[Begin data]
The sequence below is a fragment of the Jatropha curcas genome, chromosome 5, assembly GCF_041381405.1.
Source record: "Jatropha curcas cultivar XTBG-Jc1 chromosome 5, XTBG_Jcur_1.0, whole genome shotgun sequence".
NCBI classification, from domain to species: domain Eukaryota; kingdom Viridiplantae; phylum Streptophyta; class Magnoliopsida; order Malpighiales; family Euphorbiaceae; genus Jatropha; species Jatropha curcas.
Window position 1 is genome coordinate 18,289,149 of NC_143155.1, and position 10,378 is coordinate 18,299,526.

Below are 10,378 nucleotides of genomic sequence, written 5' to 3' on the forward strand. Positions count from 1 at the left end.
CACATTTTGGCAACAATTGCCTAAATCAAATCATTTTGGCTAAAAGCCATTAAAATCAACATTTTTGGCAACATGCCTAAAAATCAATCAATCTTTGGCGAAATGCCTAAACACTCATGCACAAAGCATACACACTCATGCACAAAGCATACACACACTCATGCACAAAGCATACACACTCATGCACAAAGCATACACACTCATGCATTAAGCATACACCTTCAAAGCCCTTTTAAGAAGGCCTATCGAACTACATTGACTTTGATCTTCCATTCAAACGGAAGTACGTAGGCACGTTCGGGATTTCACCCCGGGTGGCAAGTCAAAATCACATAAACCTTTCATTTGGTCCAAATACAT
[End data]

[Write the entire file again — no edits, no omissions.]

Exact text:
The sequence below is a fragment of the Jatropha curcas genome, chromosome 5, assembly GCF_041381405.1.
Source record: "Jatropha curcas cultivar XTBG-Jc1 chromosome 5, XTBG_Jcur_1.0, whole genome shotgun sequence".
NCBI classification, from domain to species: domain Eukaryota; kingdom Viridiplantae; phylum Streptophyta; class Magnoliopsida; order Malpighiales; family Euphorbiaceae; genus Jatropha; species Jatropha curcas.
Window position 1 is genome coordinate 18,289,149 of NC_143155.1, and position 10,378 is coordinate 18,299,526.

Below are 10,378 nucleotides of genomic sequence, written 5' to 3' on the forward strand. Positions count from 1 at the left end.
CACATTTTGGCAACAATTGCCTAAATCAAATCATTTTGGCTAAAAGCCATTAAAATCAACATTTTTGGCAACATGCCTAAAAATCAATCAATCTTTGGCGAAATGCCTAAACACTCATGCACAAAGCATACACACTCATGCACAAAGCATACACACACTCATGCACAAAGCATACACACTCATGCACAAAGCATACACACTCATGCATTAAGCATACACCTTCAAAGCCCTTTTAAGAAGGCCTATCGAACTACATTGACTTTGATCTTCCATTCAAACGGAAGTACGTAGGCACGTTCGGGATTTCACCCCGGGTGGCAAGTCAAAATCACATAAACCTTTCATTTGGTCCAAATACAT